And check out Zoe Voigt's delicious Tile Style Dynamics.

Coverings also does a wonderful job with an installation showcase of several bathroom designs that become reality over the course of the show. For 2011, three came to life over the three days of the show and I took the following photos on the last day.

Coverings 2011 Celebrates Tile Style & Design
Master Bath Spa designed by Annette Denham and installed by Lambert Tile & Stone

Coverings 2011 Celebrates Tile Style & Design

Coverings 2011 Celebrates Tile Style & Design
Spa Bath designed by Ali Azhar and installed by Artcraft Granite, Marble & Tile

Coverings 2011 Celebrates Tile Style & Design

Coverings 2011 Celebrates Tile Style & Design
Universal Bath designed by Laura Yorba and installed by Welch Tile & Marble and Cox Tile

Coverings 2011 Celebrates Tile Style & Design

Coverings 2011 Celebrates Tile Style & Design

I also discovered from speaking with Chris Woelfel from Artcraft Granite, Marble, & Tile Co. that she had created several videos posted on the ArtCraft Granite, Marble, Tile YouTube Channel with interviews with Ali Azhar from HGTV, one of the Design Showcase Bathroom designers:
Here, too, is the recap of Dan Welch from Welch Tile & Marble of the Coverings 2011 - Universal Bath Design Installation Showcase.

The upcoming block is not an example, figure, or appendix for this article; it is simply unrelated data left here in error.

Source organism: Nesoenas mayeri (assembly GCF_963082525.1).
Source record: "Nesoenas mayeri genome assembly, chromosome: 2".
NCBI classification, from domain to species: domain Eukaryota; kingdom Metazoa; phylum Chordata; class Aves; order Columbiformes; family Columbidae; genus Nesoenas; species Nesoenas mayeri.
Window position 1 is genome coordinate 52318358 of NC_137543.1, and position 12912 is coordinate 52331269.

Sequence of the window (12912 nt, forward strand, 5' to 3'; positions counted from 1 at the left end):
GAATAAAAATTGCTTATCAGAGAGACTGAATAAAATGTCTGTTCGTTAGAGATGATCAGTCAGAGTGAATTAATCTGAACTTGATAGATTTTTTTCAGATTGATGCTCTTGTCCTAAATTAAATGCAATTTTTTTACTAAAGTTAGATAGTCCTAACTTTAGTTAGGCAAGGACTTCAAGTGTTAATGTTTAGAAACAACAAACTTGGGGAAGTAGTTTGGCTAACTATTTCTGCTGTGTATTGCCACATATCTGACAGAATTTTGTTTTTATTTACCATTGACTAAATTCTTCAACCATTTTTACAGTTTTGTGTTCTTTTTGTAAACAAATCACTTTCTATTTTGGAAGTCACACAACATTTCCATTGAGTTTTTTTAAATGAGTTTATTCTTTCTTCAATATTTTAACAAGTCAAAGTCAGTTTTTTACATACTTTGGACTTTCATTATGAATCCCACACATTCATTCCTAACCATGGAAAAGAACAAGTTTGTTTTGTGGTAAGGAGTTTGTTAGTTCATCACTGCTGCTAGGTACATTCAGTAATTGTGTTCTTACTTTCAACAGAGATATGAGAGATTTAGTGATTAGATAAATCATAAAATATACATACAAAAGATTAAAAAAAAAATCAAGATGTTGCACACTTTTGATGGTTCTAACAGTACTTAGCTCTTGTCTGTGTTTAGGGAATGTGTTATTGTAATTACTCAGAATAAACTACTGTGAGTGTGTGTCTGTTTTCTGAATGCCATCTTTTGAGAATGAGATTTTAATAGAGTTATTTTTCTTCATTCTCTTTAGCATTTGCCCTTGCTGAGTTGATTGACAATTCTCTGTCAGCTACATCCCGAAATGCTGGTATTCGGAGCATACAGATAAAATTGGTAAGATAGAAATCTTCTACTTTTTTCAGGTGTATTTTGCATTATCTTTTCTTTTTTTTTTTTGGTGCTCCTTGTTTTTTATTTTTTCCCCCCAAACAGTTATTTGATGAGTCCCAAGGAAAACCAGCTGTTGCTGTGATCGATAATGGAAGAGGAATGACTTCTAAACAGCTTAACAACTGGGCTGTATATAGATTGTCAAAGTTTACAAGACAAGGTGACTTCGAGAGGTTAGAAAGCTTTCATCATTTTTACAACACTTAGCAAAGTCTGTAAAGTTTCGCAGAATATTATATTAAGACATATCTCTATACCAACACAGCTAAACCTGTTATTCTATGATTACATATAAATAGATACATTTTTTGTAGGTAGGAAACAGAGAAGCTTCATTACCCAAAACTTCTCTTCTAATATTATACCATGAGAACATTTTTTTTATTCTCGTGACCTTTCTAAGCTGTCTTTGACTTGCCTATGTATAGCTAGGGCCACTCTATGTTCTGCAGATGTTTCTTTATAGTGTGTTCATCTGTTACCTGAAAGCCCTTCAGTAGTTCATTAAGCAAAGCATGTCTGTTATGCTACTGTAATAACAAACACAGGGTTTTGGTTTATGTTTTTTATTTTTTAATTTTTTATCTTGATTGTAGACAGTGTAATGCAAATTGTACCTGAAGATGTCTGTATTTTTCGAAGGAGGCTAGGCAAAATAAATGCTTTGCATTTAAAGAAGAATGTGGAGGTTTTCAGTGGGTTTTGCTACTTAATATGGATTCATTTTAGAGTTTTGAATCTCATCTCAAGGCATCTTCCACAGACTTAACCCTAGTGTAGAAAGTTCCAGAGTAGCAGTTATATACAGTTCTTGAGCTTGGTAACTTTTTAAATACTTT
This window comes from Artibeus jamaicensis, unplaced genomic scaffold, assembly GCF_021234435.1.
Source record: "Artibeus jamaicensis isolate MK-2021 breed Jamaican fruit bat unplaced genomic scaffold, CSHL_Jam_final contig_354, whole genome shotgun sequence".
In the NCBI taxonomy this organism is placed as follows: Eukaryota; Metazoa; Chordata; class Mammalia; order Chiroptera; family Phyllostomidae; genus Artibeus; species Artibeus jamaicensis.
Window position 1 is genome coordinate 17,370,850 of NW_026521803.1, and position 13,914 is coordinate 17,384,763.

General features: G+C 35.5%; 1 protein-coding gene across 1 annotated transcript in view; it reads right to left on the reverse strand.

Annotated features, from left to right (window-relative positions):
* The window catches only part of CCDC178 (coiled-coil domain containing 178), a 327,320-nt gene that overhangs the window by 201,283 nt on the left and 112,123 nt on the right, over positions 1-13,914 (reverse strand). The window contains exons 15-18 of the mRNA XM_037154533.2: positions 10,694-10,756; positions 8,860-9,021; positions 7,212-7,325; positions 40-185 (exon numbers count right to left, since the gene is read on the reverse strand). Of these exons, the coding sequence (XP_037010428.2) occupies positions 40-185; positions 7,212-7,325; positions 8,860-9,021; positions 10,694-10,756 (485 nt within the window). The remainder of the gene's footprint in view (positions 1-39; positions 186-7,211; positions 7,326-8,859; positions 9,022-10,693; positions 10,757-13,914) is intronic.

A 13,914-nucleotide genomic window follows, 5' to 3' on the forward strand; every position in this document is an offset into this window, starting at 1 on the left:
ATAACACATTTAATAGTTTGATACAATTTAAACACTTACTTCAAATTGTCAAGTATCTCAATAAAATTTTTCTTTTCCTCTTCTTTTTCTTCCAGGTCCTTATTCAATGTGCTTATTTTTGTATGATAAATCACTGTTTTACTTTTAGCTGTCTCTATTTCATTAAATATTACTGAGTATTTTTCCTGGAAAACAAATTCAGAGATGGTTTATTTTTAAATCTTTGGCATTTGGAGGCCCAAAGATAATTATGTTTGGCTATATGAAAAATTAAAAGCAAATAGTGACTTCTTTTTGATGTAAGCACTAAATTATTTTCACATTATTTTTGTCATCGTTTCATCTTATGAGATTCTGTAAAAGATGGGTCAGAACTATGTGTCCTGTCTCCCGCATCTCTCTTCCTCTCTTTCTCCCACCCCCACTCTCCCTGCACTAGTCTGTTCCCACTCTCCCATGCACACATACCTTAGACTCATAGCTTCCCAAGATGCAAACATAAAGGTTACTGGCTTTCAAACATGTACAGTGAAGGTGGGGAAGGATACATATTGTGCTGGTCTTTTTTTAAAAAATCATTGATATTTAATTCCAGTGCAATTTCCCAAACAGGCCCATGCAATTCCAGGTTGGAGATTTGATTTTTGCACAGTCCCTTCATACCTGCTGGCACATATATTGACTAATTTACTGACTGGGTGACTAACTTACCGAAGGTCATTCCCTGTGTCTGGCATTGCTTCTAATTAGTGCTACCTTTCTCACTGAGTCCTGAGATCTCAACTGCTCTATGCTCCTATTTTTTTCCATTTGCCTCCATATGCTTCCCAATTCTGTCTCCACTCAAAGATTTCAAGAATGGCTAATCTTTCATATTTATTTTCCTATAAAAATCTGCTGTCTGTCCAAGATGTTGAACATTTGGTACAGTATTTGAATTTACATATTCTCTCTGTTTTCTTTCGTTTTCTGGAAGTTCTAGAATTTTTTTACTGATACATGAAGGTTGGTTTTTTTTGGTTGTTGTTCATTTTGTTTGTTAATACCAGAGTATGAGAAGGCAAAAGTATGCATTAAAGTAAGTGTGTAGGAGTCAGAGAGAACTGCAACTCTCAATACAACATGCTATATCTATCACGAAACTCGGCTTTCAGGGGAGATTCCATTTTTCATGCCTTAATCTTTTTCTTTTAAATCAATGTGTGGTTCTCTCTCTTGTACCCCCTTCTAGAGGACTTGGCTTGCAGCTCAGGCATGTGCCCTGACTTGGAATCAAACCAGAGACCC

The latest post I came across is from Paul Friederichsen who writes about Coverings 2011: A Thing of Beauty.

So, what do you think about Coverings and its celebration of Tile Style & Design? How do you see integrating these ideas into your own design scheme? And, how will carpet fit in?

If you like what you've read, consider subscribing to the Carpetology Blog for email updates or via RSS.

Wednesday, April 27, 2011

Custom Carpet Design Matches Restaurant Decor

Custom Carpet Design Matches Restaurant Decor
Have you ever been stopped in your tracks because your feet came upon the perfect flooring design scheme? One that not only matched a room's decor - in this case a restaurant - but also integrated all of the surrounding design elements? If you haven't, I have one to share with you...

Fellow Surfaces presenter and friend, Chris Ramey, President of Affluent Insights and Chairman of The Luxury Marketing Council Florida, recently forwarded me several photos he had taken of a new restaurant in Miami that had done a particularly effective job of tying together the restaurant's visual themes with a custom carpet design. [Pretty neat when your friends are on the lookout for great carpet for you!]

Here is what Chris wrote me: